• Tobacco group Imperial Brands is pulling out of Russia

  • Volkswagen is struggling to secure crucial supplies from parts manufacturers in Ukraine and announced it will consider moving more of its production out of Europe to the US and overseas if the Ukraine conflict continues

  • Russian vodka imports will be subject to a 35 per cent tariff in the UK, as part of the new economic sanctions

  • In stock markets, the US benchmark S&P 500 added 2.14 per cent and the Nasdaq Composite closed up 2.92 per cent. Europe’s Stoxx 600 closed down 0.3 per cent

  • Brent crude, the international oil benchmark, traded below $ 100 for the first time in a fortnight. It settled 6.5 per cent lower at $ 99.91, its lowest close since February 25

Military developments:

  • Russian forces shelled residential neighborhoods in Kyiv on Monday night, killing at least two people

  • Ukrainian authorities in the western city of Rivne said 19 people were killed in a Russian air strike on a TV tower

  • A Russian cruise missile landed in front of a 10-story residential building in Kyiv’s Podil district. The explosion shattered windows and damaged balconies but police said no one was killed or seriously injured

Ukrainian and Russian military claims cannot be independently verified.

Russian state TV editor fined for video condemning war in Ukraine

A Moscow court fined a state television editor on Tuesday for a video condemning Russia’s war in Ukraine after she crashed a live newscast to protest against the invasion.

Marina Ovsyannikova was fined Rbs30,000 ($ 280) for violating public order in the video, in which she urged Russians to protest against the war, saying: “What’s happening in Ukraine is a crime and Russia is the aggressor. The responsibility for this aggression lies with one man: [Russian president] Vladimir Putin. “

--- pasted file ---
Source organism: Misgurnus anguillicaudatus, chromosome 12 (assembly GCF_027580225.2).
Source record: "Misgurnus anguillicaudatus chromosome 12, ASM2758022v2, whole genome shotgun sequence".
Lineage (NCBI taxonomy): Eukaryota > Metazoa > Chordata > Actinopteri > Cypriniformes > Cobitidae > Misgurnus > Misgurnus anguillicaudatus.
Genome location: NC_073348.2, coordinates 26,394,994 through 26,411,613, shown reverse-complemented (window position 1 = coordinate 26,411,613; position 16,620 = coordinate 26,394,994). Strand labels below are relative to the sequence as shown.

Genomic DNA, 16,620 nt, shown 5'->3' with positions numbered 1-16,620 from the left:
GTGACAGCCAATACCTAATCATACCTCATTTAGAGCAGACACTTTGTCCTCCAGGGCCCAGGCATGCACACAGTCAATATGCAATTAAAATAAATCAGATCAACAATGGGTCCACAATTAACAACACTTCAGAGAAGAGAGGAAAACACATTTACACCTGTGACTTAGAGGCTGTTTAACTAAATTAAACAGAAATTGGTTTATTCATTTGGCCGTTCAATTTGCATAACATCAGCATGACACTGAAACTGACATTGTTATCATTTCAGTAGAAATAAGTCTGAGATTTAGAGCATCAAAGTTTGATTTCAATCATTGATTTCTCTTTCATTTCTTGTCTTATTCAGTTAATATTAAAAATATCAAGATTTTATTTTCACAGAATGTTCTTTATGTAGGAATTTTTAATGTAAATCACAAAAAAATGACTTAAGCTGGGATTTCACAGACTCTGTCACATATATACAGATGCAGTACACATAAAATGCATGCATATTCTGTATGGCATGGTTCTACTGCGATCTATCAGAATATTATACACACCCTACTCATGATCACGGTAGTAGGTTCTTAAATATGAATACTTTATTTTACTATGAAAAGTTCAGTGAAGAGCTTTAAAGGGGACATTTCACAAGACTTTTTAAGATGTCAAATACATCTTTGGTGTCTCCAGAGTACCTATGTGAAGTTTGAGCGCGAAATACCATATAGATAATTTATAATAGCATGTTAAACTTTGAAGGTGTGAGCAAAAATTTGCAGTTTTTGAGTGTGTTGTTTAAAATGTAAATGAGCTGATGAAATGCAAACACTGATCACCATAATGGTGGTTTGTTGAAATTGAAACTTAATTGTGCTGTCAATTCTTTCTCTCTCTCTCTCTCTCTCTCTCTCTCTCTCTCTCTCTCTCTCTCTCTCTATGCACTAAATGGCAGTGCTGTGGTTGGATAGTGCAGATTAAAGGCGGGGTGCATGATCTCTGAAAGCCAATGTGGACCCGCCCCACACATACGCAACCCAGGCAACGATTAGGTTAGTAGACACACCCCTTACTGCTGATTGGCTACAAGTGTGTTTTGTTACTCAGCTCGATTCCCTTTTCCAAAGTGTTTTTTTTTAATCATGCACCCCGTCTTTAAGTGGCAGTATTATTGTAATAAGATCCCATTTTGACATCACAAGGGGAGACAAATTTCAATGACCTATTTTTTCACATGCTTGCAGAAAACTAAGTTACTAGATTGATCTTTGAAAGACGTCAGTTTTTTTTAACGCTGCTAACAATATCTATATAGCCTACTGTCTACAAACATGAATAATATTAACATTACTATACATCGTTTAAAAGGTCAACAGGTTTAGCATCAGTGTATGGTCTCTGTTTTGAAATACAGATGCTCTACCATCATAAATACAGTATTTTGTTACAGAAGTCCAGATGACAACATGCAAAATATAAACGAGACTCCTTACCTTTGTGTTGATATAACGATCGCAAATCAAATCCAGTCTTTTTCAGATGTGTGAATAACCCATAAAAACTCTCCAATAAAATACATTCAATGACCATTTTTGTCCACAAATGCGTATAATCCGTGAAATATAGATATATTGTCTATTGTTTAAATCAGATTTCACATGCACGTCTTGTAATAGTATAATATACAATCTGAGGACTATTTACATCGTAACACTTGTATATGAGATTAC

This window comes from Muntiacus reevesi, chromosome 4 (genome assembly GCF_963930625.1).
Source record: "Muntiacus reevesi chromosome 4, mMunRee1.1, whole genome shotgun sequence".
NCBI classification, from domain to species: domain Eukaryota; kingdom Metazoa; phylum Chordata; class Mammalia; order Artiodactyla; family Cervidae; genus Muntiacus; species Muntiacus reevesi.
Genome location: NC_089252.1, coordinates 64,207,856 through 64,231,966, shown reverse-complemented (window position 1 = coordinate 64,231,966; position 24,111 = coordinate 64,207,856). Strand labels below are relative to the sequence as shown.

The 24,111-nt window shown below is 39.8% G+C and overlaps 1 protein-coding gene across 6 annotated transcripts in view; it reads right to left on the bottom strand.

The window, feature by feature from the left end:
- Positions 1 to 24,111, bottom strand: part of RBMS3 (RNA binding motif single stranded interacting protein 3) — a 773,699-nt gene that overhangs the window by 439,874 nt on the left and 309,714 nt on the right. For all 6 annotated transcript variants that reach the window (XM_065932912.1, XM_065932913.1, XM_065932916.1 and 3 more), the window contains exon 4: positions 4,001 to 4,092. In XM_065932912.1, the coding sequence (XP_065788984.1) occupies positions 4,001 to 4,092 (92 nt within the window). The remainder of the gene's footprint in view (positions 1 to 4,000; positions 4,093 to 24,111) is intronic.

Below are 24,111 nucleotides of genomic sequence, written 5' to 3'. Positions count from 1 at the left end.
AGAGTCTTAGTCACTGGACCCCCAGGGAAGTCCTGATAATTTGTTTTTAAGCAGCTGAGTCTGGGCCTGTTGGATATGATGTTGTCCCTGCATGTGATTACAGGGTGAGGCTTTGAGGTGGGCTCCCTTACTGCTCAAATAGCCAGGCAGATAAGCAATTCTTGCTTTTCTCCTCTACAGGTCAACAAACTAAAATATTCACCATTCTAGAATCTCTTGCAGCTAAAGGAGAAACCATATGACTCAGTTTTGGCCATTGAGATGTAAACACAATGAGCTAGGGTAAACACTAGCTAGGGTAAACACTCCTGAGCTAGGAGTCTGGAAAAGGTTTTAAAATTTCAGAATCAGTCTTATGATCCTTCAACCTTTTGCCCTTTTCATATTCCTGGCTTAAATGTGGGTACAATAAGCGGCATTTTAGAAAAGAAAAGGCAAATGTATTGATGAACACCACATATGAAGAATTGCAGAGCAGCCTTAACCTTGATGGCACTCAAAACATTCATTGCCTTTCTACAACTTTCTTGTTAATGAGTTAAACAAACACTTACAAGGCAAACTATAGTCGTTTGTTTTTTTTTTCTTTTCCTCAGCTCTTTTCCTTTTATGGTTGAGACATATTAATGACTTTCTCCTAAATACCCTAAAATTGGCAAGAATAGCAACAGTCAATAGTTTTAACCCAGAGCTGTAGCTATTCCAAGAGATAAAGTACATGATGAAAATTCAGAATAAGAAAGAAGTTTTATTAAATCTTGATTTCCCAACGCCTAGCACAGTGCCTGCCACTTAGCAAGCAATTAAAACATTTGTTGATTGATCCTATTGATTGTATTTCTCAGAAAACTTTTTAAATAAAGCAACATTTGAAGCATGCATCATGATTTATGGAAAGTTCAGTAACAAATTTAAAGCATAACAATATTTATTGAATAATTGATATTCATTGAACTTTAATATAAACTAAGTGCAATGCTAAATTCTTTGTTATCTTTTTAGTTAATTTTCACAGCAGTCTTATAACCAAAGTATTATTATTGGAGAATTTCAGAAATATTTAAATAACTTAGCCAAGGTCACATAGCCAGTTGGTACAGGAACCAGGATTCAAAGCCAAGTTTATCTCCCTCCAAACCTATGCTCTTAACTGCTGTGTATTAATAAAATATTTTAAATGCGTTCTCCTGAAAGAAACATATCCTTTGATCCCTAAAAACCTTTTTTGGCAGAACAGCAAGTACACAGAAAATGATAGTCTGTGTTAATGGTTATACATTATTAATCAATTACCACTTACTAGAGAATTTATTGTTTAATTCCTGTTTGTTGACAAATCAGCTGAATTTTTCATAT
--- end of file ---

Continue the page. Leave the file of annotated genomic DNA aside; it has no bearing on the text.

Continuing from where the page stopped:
Ovsyannikova is still facing investigation over the protest itself in which she appeared live on air for a few seconds during Russia’s main state evening newscast, holding a sign that said “Stop the war – Do not believe propaganda – They’re lying to you” and chanting “Stop the war! No to war! ”

Her supporters are concerned that she could receive a sentence of up to 15 years in prison under a draconian new law that criminalizes acts such as “discrediting the Russian armed forces” and spreading “fake news” about the conflict.

Police detained Ovsyannikova immediately after her protest and held her incommunicado throughout the night while her lawyers fruitlessly searched for her.

In a brief statement to reporters after her hearing, Ovsyannikova said police interrogated her for 14 hours and did not let her sleep, contact relatives, or access legal counsel.

Ovsyannikova’s extraordinary protest is the most high profile display of discontent in Russia nearly three weeks into the war.

Read more on the fine here

NATO calls Brussels summit next week to discuss Ukraine

The leaders of NATO states will meet next week for an extraordinary summit in Brussels, as the US-led alliance continued to build up its eastern defense posture in response to the Russian invasion of Ukraine.

The summit is scheduled for March 24, when US President Joe Biden will meet the leaders of NATO’s other 29 members in person, and was announced on Tuesday.

“We will address the consequences of Russia’s invasion of Ukraine, our strong support for Ukraine, and further strengthen NATO’s deterrence and defense in response to a new reality for our security,” said Secretary-General Jens Stoltenberg.

“At this critical time, North America and Europe must continue to stand together in NATO,” he added.

Biden will also attend the European Council meeting of EU leaders on March 24-25, an EU official said.